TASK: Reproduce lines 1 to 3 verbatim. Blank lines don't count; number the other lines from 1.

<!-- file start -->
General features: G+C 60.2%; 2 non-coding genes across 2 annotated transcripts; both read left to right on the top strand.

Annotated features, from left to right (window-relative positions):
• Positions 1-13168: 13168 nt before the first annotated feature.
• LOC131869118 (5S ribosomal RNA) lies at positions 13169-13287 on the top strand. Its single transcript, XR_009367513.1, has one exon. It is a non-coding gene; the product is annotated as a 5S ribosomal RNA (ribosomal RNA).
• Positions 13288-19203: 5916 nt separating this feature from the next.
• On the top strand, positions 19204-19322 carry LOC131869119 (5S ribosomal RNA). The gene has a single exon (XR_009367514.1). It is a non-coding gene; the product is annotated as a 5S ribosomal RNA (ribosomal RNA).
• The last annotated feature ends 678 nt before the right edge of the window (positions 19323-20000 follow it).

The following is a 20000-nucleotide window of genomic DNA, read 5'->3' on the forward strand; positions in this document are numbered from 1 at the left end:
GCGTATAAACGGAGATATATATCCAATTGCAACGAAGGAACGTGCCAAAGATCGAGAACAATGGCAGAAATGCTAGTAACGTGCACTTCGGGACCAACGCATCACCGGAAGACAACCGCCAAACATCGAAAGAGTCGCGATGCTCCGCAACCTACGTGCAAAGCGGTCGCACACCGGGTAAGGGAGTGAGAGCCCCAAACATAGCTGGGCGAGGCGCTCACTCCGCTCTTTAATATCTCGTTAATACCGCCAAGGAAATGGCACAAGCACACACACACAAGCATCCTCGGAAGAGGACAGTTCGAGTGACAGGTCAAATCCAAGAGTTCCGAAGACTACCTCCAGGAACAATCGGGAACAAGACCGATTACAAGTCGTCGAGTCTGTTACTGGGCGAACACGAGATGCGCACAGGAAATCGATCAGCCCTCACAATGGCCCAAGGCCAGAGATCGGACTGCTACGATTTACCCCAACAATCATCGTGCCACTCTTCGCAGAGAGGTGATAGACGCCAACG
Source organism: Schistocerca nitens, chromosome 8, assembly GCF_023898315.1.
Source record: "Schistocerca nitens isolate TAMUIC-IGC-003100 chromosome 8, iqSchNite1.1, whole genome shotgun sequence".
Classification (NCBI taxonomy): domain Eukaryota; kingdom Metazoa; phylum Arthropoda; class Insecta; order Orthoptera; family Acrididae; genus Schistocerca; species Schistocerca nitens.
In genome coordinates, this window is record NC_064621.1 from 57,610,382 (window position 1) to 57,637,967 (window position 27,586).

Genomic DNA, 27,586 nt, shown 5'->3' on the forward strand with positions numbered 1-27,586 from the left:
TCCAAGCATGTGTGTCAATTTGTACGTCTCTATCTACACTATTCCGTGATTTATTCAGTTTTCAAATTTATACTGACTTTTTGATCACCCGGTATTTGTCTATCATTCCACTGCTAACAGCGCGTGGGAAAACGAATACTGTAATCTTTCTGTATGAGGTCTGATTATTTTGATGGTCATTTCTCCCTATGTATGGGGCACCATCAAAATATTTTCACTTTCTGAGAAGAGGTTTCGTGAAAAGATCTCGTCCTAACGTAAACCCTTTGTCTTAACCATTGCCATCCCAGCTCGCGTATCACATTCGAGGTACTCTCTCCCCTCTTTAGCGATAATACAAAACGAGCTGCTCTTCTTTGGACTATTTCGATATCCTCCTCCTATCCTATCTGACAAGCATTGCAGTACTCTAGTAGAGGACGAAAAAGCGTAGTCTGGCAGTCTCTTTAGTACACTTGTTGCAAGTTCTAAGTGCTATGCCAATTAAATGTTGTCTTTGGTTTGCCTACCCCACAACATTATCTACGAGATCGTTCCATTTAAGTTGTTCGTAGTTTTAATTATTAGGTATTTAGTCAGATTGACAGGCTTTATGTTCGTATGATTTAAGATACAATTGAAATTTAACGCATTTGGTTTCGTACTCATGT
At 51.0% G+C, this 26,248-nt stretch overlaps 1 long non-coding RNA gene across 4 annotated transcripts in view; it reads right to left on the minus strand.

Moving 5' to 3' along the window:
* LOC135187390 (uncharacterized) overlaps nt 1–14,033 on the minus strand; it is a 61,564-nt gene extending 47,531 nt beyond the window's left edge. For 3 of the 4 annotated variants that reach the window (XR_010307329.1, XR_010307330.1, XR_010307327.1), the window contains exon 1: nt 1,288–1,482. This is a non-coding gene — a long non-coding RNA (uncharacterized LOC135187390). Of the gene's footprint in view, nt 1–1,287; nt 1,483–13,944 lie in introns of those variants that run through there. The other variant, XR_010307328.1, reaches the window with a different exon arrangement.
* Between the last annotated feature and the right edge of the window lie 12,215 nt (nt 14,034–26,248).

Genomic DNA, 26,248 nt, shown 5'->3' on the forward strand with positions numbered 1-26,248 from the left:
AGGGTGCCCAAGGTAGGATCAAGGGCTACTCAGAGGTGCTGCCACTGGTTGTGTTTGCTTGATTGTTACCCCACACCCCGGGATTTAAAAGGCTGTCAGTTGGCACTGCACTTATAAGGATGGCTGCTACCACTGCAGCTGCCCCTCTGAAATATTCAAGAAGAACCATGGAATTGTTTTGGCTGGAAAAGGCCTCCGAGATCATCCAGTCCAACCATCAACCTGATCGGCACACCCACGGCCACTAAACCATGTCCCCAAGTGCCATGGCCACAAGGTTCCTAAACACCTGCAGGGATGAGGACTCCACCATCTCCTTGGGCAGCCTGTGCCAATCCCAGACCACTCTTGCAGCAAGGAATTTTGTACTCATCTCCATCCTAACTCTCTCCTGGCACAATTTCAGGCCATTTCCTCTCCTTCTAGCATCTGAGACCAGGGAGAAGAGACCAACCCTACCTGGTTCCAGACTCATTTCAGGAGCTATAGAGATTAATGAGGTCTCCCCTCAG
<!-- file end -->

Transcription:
General features: G+C 60.2%; 2 non-coding genes across 2 annotated transcripts; both read left to right on the top strand.

Annotated features, from left to right (window-relative positions):
• Positions 1-13168: 13168 nt before the first annotated feature.